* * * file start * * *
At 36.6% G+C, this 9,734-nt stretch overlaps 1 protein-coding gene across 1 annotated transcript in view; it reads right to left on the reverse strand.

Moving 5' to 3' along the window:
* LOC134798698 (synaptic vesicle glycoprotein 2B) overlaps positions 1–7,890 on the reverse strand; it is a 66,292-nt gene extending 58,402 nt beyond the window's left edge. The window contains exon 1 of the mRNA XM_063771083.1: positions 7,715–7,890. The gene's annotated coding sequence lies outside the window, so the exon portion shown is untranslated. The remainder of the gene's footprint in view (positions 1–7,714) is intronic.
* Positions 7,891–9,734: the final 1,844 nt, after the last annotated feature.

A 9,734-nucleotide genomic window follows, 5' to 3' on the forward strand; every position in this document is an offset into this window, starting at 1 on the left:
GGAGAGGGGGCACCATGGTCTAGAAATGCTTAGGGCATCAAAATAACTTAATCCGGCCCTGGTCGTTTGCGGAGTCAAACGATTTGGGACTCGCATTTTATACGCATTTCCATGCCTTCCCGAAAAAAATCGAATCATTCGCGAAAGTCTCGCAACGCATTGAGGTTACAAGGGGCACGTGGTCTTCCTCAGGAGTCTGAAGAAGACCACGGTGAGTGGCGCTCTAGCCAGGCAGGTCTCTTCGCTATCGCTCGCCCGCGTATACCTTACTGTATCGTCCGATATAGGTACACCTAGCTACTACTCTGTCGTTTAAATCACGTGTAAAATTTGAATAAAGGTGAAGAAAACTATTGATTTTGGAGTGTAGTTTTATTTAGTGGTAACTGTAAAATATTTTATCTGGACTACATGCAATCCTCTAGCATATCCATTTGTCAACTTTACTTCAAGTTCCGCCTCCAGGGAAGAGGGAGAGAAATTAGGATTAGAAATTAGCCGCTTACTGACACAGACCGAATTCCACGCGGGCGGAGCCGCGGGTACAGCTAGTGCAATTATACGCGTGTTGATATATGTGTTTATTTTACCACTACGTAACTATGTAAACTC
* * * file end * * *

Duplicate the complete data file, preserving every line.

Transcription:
At 36.6% G+C, this 9,734-nt stretch overlaps 1 protein-coding gene across 1 annotated transcript in view; it reads right to left on the reverse strand.

Moving 5' to 3' along the window:
* LOC134798698 (synaptic vesicle glycoprotein 2B) overlaps positions 1–7,890 on the reverse strand; it is a 66,292-nt gene extending 58,402 nt beyond the window's left edge. The window contains exon 1 of the mRNA XM_063771083.1: positions 7,715–7,890. The gene's annotated coding sequence lies outside the window, so the exon portion shown is untranslated. The remainder of the gene's footprint in view (positions 1–7,714) is intronic.
* Positions 7,891–9,734: the final 1,844 nt, after the last annotated feature.

A 9,734-nucleotide genomic window follows, 5' to 3' on the forward strand; every position in this document is an offset into this window, starting at 1 on the left:
GGAGAGGGGGCACCATGGTCTAGAAATGCTTAGGGCATCAAAATAACTTAATCCGGCCCTGGTCGTTTGCGGAGTCAAACGATTTGGGACTCGCATTTTATACGCATTTCCATGCCTTCCCGAAAAAAATCGAATCATTCGCGAAAGTCTCGCAACGCATTGAGGTTACAAGGGGCACGTGGTCTTCCTCAGGAGTCTGAAGAAGACCACGGTGAGTGGCGCTCTAGCCAGGCAGGTCTCTTCGCTATCGCTCGCCCGCGTATACCTTACTGTATCGTCCGATATAGGTACACCTAGCTACTACTCTGTCGTTTAAATCACGTGTAAAATTTGAATAAAGGTGAAGAAAACTATTGATTTTGGAGTGTAGTTTTATTTAGTGGTAACTGTAAAATATTTTATCTGGACTACATGCAATCCTCTAGCATATCCATTTGTCAACTTTACTTCAAGTTCCGCCTCCAGGGAAGAGGGAGAGAAATTAGGATTAGAAATTAGCCGCTTACTGACACAGACCGAATTCCACGCGGGCGGAGCCGCGGGTACAGCTAGTGCAATTATACGCGTGTTGATATATGTGTTTATTTTACCACTACGTAACTATGTAAACTC